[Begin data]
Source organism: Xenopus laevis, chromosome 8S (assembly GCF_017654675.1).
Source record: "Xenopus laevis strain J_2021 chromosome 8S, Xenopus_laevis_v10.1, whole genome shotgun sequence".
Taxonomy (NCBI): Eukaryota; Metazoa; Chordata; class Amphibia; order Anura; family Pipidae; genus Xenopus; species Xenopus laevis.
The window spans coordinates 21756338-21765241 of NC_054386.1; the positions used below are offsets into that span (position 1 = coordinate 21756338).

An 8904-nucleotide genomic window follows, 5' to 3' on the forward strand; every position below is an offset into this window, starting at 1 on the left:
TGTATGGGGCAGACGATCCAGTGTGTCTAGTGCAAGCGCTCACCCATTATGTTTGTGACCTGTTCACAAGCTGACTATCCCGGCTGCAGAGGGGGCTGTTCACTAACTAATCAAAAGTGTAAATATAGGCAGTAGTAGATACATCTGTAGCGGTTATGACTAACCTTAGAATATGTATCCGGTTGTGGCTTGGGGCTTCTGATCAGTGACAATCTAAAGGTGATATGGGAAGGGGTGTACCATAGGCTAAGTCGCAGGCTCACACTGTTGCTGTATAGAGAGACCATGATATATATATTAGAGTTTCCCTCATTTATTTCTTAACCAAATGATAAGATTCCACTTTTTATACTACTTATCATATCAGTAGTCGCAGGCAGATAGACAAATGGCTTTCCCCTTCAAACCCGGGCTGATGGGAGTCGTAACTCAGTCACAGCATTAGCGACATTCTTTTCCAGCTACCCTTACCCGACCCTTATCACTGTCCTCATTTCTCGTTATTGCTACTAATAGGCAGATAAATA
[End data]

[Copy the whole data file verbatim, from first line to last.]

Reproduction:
Source organism: Xenopus laevis, chromosome 8S (assembly GCF_017654675.1).
Source record: "Xenopus laevis strain J_2021 chromosome 8S, Xenopus_laevis_v10.1, whole genome shotgun sequence".
Taxonomy (NCBI): Eukaryota; Metazoa; Chordata; class Amphibia; order Anura; family Pipidae; genus Xenopus; species Xenopus laevis.
The window spans coordinates 21756338-21765241 of NC_054386.1; the positions used below are offsets into that span (position 1 = coordinate 21756338).

An 8904-nucleotide genomic window follows, 5' to 3' on the forward strand; every position below is an offset into this window, starting at 1 on the left:
TGTATGGGGCAGACGATCCAGTGTGTCTAGTGCAAGCGCTCACCCATTATGTTTGTGACCTGTTCACAAGCTGACTATCCCGGCTGCAGAGGGGGCTGTTCACTAACTAATCAAAAGTGTAAATATAGGCAGTAGTAGATACATCTGTAGCGGTTATGACTAACCTTAGAATATGTATCCGGTTGTGGCTTGGGGCTTCTGATCAGTGACAATCTAAAGGTGATATGGGAAGGGGTGTACCATAGGCTAAGTCGCAGGCTCACACTGTTGCTGTATAGAGAGACCATGATATATATATTAGAGTTTCCCTCATTTATTTCTTAACCAAATGATAAGATTCCACTTTTTATACTACTTATCATATCAGTAGTCGCAGGCAGATAGACAAATGGCTTTCCCCTTCAAACCCGGGCTGATGGGAGTCGTAACTCAGTCACAGCATTAGCGACATTCTTTTCCAGCTACCCTTACCCGACCCTTATCACTGTCCTCATTTCTCGTTATTGCTACTAATAGGCAGATAAATA